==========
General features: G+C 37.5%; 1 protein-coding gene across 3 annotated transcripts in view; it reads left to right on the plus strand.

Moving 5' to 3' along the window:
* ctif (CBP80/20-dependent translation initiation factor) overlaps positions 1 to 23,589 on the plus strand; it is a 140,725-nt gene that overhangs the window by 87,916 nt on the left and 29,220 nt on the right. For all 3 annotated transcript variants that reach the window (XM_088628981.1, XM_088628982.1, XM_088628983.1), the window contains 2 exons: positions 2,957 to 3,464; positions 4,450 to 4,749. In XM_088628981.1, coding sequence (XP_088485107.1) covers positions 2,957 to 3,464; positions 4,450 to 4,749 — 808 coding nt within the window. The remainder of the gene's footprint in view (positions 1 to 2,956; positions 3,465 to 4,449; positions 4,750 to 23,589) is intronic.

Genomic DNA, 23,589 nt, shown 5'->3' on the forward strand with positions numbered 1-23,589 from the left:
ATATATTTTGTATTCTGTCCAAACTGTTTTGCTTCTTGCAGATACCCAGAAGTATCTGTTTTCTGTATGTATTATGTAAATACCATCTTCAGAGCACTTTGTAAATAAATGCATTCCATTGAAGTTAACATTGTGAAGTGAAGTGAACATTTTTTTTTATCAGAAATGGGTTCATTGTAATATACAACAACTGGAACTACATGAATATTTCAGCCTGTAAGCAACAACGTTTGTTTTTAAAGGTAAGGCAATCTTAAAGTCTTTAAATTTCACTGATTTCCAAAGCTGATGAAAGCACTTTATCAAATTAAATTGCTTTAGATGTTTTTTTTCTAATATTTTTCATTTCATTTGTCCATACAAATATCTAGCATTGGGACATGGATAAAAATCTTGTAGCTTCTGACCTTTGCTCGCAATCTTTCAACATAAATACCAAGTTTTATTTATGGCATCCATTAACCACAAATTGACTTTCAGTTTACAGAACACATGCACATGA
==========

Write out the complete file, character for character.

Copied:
General features: G+C 37.5%; 1 protein-coding gene across 3 annotated transcripts in view; it reads left to right on the plus strand.

Moving 5' to 3' along the window:
* ctif (CBP80/20-dependent translation initiation factor) overlaps positions 1 to 23,589 on the plus strand; it is a 140,725-nt gene that overhangs the window by 87,916 nt on the left and 29,220 nt on the right. For all 3 annotated transcript variants that reach the window (XM_088628981.1, XM_088628982.1, XM_088628983.1), the window contains 2 exons: positions 2,957 to 3,464; positions 4,450 to 4,749. In XM_088628981.1, coding sequence (XP_088485107.1) covers positions 2,957 to 3,464; positions 4,450 to 4,749 — 808 coding nt within the window. The remainder of the gene's footprint in view (positions 1 to 2,956; positions 3,465 to 4,449; positions 4,750 to 23,589) is intronic.

Genomic DNA, 23,589 nt, shown 5'->3' on the forward strand with positions numbered 1-23,589 from the left:
ATATATTTTGTATTCTGTCCAAACTGTTTTGCTTCTTGCAGATACCCAGAAGTATCTGTTTTCTGTATGTATTATGTAAATACCATCTTCAGAGCACTTTGTAAATAAATGCATTCCATTGAAGTTAACATTGTGAAGTGAAGTGAACATTTTTTTTTATCAGAAATGGGTTCATTGTAATATACAACAACTGGAACTACATGAATATTTCAGCCTGTAAGCAACAACGTTTGTTTTTAAAGGTAAGGCAATCTTAAAGTCTTTAAATTTCACTGATTTCCAAAGCTGATGAAAGCACTTTATCAAATTAAATTGCTTTAGATGTTTTTTTTCTAATATTTTTCATTTCATTTGTCCATACAAATATCTAGCATTGGGACATGGATAAAAATCTTGTAGCTTCTGACCTTTGCTCGCAATCTTTCAACATAAATACCAAGTTTTATTTATGGCATCCATTAACCACAAATTGACTTTCAGTTTACAGAACACATGCACATGA